The Siemens company, one of the contractors on Department of Energy projects in Oak Ridge, has paid a $1.6 billion fine, the largest every levied, for bribing public officials around the world in order to get contracts, according to The New York Times.
The German company is alleged to have paid $1.4 billion in bribes to obtain contracts between 2001 and 2007. The company spent $1 billion in its defense and internal investigation in the U.S. They were charged in the U.S. because company stock is traded on the New York Stock Exchange. The U.S. charges were reduced to violations of accounting practices. A bribery conviction in the U.S. would have prevented the company from bidding on future DOE contracts. The Times report does not indicate that any of the bribes were paid in the U.S.
The company budgeted $40 million to $50 million a year to a special bribe slush fund, routed through Swiss banks. The company spent $1.4 billion on bribes, paid $1 billion for the investigation, and then paid a $1.6 billion fine.
Klaus Kleinfeld, the Siemens company CEO, resigned in the wake of the investigation. He is now the CEO of ALCOA, the aluminum company with operations in Blount Co. and in Knoxville.
Fill Out the Right Form
Local druggists complained to the state Department of Insurance for four months about an insurance company adjusting their reimbursements after the fact and paying them less than the agreed price. After Metro Pulse reported their frustration, the state got in touch.
Seems the druggists had not filled out the proper forms and done the necessary paperwork in order to prompt a state probe. They have now done so.
Is this recession the worst in modern Tennessee history?
Despite the state's history of financial crises when the economy hits a recession, conservative legislators always countered that the state has never taken in less revenue than the year before—the financial shortfalls were prompted by increases in state spending.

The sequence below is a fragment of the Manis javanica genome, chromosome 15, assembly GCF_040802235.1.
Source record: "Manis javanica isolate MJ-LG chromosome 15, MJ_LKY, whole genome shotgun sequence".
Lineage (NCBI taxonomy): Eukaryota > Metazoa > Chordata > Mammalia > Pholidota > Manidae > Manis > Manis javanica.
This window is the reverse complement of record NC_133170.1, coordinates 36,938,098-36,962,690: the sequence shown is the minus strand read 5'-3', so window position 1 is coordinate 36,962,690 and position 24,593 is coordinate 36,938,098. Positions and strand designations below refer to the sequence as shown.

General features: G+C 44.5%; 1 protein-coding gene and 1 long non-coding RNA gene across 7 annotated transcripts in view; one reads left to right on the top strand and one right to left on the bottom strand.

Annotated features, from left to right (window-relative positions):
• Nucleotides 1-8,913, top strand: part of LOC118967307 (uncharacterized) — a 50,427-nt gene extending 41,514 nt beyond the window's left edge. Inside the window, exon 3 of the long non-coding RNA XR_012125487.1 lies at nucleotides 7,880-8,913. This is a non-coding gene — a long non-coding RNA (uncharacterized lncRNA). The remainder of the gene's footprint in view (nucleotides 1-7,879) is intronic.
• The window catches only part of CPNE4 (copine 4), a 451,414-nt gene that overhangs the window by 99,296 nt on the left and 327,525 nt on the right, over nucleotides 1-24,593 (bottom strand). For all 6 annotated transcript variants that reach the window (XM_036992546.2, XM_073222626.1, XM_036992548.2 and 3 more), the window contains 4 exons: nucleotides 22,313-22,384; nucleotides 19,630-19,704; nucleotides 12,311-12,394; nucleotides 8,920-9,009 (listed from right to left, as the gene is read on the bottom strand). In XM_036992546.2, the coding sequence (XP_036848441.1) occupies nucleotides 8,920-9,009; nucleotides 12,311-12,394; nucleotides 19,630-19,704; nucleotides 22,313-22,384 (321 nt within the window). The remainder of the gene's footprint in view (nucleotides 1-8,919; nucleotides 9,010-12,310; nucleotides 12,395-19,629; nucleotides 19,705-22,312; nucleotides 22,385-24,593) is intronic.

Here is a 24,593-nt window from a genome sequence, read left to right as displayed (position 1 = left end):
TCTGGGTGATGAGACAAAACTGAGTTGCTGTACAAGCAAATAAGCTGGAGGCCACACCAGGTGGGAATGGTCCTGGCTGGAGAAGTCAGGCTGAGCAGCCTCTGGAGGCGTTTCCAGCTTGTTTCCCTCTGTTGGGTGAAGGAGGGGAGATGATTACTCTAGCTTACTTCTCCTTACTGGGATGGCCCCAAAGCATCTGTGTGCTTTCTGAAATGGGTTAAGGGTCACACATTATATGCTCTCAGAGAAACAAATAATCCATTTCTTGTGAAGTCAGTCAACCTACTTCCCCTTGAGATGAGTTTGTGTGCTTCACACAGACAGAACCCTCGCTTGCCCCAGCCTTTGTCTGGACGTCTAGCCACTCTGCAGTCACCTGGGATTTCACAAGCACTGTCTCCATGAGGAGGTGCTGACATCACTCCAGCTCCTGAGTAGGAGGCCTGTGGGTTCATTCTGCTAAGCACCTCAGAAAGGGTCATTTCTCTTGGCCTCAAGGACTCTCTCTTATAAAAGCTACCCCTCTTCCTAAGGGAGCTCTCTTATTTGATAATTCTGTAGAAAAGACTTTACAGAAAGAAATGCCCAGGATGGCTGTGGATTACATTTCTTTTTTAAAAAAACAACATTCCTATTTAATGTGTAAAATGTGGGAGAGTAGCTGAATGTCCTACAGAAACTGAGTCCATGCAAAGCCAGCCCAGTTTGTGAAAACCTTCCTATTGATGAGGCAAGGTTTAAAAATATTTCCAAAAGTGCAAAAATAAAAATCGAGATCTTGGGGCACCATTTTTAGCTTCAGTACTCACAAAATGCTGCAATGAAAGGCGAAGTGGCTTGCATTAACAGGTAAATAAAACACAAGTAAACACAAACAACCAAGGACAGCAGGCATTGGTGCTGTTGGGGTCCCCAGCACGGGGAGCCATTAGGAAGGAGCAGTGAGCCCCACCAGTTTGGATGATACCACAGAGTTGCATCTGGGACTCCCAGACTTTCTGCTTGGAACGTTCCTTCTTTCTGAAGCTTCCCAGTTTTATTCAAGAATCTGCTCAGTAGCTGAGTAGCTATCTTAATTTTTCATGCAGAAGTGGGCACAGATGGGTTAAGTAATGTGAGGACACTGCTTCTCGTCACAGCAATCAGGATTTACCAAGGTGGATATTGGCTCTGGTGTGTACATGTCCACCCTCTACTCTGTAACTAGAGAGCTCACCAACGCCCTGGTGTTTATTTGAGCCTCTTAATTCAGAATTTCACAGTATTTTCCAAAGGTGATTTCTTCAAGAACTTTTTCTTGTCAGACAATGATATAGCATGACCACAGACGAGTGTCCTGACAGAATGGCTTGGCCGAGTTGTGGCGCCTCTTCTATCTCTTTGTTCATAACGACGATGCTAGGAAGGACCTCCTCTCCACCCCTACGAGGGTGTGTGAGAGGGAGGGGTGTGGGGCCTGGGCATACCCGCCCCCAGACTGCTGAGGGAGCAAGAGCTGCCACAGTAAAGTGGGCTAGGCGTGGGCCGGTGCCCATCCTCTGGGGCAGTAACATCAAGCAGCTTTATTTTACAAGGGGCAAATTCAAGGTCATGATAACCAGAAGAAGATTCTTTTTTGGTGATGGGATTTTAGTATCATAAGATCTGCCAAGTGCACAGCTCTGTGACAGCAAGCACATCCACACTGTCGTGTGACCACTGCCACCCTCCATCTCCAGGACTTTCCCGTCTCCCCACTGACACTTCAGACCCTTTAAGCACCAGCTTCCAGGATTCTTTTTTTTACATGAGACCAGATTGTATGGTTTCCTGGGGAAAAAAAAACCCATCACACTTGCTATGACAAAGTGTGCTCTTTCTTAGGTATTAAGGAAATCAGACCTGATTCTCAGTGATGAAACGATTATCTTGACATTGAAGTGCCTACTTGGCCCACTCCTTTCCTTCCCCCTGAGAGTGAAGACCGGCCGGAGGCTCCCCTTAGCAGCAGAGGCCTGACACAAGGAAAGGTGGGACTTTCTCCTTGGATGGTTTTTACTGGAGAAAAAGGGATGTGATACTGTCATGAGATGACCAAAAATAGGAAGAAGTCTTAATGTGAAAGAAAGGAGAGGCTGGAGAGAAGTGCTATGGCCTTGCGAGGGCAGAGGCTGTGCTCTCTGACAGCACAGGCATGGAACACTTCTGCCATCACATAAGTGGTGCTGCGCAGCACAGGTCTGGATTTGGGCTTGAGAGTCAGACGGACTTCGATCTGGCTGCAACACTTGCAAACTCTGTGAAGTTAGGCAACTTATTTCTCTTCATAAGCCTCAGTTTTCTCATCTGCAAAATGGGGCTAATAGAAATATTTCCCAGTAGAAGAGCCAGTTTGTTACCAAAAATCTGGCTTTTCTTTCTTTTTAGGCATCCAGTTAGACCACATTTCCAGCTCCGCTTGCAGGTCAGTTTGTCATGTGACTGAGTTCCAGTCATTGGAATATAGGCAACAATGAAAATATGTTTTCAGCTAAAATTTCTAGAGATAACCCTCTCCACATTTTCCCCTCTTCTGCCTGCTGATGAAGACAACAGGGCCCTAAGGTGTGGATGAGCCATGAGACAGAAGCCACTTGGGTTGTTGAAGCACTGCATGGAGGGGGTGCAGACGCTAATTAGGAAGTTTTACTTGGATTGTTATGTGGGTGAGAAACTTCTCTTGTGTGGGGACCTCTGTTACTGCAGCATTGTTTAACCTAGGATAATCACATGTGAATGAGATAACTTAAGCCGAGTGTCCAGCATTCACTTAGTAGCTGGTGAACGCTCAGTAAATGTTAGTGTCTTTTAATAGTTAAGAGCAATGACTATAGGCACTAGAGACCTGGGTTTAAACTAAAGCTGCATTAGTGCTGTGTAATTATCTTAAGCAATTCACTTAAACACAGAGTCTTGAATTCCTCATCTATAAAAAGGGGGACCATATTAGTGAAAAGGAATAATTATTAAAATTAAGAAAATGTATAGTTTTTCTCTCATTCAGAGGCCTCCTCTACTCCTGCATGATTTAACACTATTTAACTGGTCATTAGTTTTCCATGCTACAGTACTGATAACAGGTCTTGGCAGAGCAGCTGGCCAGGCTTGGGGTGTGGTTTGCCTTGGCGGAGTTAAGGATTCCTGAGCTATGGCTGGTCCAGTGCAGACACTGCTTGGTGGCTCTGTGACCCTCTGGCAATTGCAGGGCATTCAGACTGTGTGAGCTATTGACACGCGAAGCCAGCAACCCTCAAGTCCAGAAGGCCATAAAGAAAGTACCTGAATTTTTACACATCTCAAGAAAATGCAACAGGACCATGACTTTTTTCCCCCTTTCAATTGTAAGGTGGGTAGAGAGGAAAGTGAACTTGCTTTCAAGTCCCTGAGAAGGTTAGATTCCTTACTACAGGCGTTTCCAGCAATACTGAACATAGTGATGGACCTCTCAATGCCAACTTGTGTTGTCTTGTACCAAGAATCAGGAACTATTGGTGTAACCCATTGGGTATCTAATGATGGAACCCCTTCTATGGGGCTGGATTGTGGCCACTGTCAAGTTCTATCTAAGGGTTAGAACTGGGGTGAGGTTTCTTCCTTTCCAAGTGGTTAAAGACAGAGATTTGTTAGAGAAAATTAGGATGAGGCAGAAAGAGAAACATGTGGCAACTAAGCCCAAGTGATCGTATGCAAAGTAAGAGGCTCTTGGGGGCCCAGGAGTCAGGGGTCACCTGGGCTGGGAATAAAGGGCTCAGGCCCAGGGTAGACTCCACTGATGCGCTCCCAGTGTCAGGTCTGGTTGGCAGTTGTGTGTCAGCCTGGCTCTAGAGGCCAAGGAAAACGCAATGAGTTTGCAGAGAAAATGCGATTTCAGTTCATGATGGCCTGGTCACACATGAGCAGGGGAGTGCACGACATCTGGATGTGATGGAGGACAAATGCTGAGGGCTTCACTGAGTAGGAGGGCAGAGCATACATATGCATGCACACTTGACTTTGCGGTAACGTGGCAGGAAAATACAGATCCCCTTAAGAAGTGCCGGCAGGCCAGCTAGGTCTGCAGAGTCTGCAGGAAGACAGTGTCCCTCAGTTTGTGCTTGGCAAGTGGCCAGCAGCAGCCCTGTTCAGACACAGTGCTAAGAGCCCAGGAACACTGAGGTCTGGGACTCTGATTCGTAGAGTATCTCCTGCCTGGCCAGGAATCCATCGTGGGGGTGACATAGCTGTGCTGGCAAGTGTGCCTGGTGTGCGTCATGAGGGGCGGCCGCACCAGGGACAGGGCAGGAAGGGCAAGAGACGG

Legislators say state officials have confirmed there has never been less revenue than the year before, since 1968, when reliable record keeping began. But this year, it's different. State budgeting officials predict Tennessee will take in less revenue this year than the year before for the first time.
Dr. William Fox, a University of Tennessee economist who has frequently testified before legislators on budget matters and is a critic of the state tax system, agreed with the less revenue assessment, on WATE's Sunday talk show with Gene Patterson.
Joe Carson is still pursuing incentives to make Knoxville the "voting capital" of Tennessee. He argues that regular voters are stable citizens and good risks for insurance companies and he has proposed to USAA insurance company that it experiment with offering discounts on insurance rates for regular voters. The insurance company said "not at this time" but said it would study the matter.
Carson says he will now propose to the state Election Commission, the state insurance commissioner, and to Gov. Phil Bredesen that the state encourage a state-regulated insurance industry to study the matter with an eye toward making it a perk for voters.
Carson got interested in politics by running campaigns for his wife Karen, who serves on the Knox County school board. He argues it is unconscionable for a democracy to have such poor voting participation and incentives ought to be developed to raise the percentage.